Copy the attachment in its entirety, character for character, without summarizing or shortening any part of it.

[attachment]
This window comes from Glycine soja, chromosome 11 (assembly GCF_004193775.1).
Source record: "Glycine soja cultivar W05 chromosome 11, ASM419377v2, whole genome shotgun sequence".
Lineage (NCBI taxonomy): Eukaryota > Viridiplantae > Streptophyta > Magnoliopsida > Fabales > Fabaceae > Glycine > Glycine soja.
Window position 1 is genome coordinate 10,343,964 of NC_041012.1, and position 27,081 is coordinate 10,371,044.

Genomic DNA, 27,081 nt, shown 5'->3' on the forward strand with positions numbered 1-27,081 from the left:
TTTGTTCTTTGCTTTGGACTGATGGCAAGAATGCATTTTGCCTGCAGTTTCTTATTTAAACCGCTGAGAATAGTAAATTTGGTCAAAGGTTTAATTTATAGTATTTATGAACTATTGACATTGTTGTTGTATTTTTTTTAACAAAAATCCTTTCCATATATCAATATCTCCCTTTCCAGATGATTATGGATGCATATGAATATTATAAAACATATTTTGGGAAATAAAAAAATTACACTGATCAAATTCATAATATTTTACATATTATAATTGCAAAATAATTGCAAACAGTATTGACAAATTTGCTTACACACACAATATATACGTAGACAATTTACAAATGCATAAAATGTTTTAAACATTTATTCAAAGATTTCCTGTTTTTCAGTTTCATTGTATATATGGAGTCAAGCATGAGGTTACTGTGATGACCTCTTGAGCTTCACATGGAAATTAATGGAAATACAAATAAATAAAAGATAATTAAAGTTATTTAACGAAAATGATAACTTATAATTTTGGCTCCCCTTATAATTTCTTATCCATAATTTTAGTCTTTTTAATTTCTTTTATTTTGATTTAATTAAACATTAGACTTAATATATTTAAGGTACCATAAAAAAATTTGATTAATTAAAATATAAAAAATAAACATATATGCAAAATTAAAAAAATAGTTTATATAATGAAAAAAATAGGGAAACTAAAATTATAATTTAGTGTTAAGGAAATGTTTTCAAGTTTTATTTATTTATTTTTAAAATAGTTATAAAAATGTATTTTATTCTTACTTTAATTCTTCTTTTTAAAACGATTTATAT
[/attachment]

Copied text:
This window comes from Glycine soja, chromosome 11 (assembly GCF_004193775.1).
Source record: "Glycine soja cultivar W05 chromosome 11, ASM419377v2, whole genome shotgun sequence".
Lineage (NCBI taxonomy): Eukaryota > Viridiplantae > Streptophyta > Magnoliopsida > Fabales > Fabaceae > Glycine > Glycine soja.
Window position 1 is genome coordinate 10,343,964 of NC_041012.1, and position 27,081 is coordinate 10,371,044.

Genomic DNA, 27,081 nt, shown 5'->3' on the forward strand with positions numbered 1-27,081 from the left:
TTTGTTCTTTGCTTTGGACTGATGGCAAGAATGCATTTTGCCTGCAGTTTCTTATTTAAACCGCTGAGAATAGTAAATTTGGTCAAAGGTTTAATTTATAGTATTTATGAACTATTGACATTGTTGTTGTATTTTTTTTAACAAAAATCCTTTCCATATATCAATATCTCCCTTTCCAGATGATTATGGATGCATATGAATATTATAAAACATATTTTGGGAAATAAAAAAATTACACTGATCAAATTCATAATATTTTACATATTATAATTGCAAAATAATTGCAAACAGTATTGACAAATTTGCTTACACACACAATATATACGTAGACAATTTACAAATGCATAAAATGTTTTAAACATTTATTCAAAGATTTCCTGTTTTTCAGTTTCATTGTATATATGGAGTCAAGCATGAGGTTACTGTGATGACCTCTTGAGCTTCACATGGAAATTAATGGAAATACAAATAAATAAAAGATAATTAAAGTTATTTAACGAAAATGATAACTTATAATTTTGGCTCCCCTTATAATTTCTTATCCATAATTTTAGTCTTTTTAATTTCTTTTATTTTGATTTAATTAAACATTAGACTTAATATATTTAAGGTACCATAAAAAAATTTGATTAATTAAAATATAAAAAATAAACATATATGCAAAATTAAAAAAATAGTTTATATAATGAAAAAAATAGGGAAACTAAAATTATAATTTAGTGTTAAGGAAATGTTTTCAAGTTTTATTTATTTATTTTTAAAATAGTTATAAAAATGTATTTTATTCTTACTTTAATTCTTCTTTTTAAAACGATTTATAT